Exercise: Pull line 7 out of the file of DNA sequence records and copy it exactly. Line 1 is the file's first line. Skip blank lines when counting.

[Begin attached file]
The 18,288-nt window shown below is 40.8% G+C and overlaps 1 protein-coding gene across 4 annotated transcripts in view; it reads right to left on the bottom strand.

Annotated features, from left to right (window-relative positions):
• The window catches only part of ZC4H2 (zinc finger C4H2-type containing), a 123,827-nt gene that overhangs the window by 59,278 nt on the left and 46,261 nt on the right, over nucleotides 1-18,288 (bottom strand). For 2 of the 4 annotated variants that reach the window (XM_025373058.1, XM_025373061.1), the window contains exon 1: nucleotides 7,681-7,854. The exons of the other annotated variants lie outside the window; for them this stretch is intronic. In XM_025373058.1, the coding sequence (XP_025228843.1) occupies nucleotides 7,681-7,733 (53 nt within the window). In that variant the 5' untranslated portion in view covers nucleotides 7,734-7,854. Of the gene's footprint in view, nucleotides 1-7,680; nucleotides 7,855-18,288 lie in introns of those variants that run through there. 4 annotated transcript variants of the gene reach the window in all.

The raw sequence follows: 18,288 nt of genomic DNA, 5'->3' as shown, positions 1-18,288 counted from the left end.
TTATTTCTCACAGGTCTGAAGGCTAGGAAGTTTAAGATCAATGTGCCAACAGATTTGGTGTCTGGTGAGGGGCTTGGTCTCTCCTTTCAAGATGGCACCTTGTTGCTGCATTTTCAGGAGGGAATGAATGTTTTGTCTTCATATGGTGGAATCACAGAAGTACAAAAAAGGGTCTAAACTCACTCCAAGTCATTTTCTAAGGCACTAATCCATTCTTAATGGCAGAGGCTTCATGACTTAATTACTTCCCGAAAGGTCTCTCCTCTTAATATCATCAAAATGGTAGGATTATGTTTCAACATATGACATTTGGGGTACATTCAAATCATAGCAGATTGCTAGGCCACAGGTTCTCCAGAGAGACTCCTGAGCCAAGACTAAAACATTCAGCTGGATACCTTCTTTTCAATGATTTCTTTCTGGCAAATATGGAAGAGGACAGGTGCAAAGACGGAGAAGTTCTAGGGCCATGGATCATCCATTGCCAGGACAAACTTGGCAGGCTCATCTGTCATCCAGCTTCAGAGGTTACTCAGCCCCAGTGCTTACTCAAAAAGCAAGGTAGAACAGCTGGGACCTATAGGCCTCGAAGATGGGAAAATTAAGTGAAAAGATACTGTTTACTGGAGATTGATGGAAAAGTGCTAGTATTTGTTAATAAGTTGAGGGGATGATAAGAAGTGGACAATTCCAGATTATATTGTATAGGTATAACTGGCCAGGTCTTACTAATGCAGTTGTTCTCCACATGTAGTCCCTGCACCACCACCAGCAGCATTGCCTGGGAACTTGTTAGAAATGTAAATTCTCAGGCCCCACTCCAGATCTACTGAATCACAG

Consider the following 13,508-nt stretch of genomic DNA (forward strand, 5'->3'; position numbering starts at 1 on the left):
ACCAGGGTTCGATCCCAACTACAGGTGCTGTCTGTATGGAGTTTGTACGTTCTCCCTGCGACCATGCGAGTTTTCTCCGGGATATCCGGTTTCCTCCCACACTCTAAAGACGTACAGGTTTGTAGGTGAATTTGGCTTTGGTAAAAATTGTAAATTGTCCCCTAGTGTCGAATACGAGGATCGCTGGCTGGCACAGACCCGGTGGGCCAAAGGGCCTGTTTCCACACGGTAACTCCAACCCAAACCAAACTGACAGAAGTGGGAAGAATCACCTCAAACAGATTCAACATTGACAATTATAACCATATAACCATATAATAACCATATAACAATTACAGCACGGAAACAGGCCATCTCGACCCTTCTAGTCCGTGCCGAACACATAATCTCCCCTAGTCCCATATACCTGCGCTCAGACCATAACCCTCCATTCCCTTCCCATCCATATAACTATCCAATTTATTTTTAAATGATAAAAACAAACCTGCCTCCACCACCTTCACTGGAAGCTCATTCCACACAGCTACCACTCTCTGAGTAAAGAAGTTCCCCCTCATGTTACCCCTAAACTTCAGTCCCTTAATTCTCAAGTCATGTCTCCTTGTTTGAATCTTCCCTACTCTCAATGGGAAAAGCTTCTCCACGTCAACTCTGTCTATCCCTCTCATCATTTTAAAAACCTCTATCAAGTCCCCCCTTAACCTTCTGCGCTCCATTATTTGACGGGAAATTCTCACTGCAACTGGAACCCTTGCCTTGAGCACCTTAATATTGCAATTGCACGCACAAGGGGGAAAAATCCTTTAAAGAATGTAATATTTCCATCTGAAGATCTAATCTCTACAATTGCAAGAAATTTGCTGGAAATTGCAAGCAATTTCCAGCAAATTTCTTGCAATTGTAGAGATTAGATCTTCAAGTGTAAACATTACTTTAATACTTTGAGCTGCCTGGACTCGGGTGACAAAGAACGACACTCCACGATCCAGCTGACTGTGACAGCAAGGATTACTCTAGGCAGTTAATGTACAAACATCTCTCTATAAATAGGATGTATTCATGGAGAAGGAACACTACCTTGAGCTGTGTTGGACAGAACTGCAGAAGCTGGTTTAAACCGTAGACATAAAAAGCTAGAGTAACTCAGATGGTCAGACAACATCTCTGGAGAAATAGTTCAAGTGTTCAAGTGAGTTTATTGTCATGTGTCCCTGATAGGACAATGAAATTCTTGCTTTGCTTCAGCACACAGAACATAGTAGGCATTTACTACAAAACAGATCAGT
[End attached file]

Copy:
ACCAGGGTTCGATCCCAACTACAGGTGCTGTCTGTATGGAGTTTGTACGTTCTCCCTGCGACCATGCGAGTTTTCTCCGGGATATCCGGTTTCCTCCCACACTCTAAAGACGTACAGGTTTGTAGGTGAATTTGGCTTTGGTAAAAATTGTAAATTGTCCCCTAGTGTCGAATACGAGGATCGCTGGCTGGCACAGACCCGGTGGGCCAAAGGGCCTGTTTCCACACGGTAACTCCAACCCAAACCAAACTGACAGAAGTGGGAAGAATCACCTCAAACAGATTCAACATTGACAATTATAACCATATAACCATATAATAACCATATAACAATTACAGCACGGAAACAGGCCATCTCGACCCTTCTAGTCCGTGCCGAACACATAATCTCCCCTAGTCCCATATACCTGCGCTCAGACCATAACCCTCCATTCCCTTCCCATCCATATAACTATCCAATTTATTTTTAAATGATAAAAACAAACCTGCCTCCACCACCTTCACTGGAAGCTCATTCCACACAGCTACCACTCTCTGAGTAAAGAAGTTCCCCCTCATGTTACCCCTAAACTTCAGTCCCTTAATTCTCAAGTCATGTCTCCTTGTTTGAATCTTCCCTACTCTCAATGGGAAAAGCTTCTCCACGTCAACTCTGTCTATCCCTCTCATCATTTTAAAAACCTCTATCAAGTCCCCCCTTAACCTTCTGCGCTCCATTATTTGACGGGAAATTCTCACTGCAACTGGAACCCTTGCCTTGAGCACCTTAATATTGCAATTGCACGCACAAGGGGGAAAAATCCTTTAAAGAATGTAATATTTCCATCTGAAGATCTAATCTCTACAATTGCAAGAAATTTGCTGGAAATTGCAAGCAATTTCCAGCAAATTTCTTGCAATTGTAGAGATTAGATCTTCAAGTGTAAACATTACTTTAATACTTTGAGCTGCCTGGACTCGGGTGACAAAGAACGACACTCCACGATCCAGCTGACTGTGACAGCAAGGATTACTCTAGGCAGTTAATGTACAAACATCTCTCTATAAATAGGATGTATTCATGGAGAAGGAACACTACCTTGAGCTGTGTTGGACAGAACTGCAGAAGCTGGTTTAAACCGTAGACATAAAAAGCTAGAGTAACTCAGATGGTCAGACAACATCTCTGGAGAAATAGTTCAAGTGTTCAAGTGAGTTTATTGTCATGTGTCCCTGATAGGACAATGAAATTCTTGCTTTGCTTCAGCACACAGAACATAGTAGGCATTTACTACAAAACAGATCAGT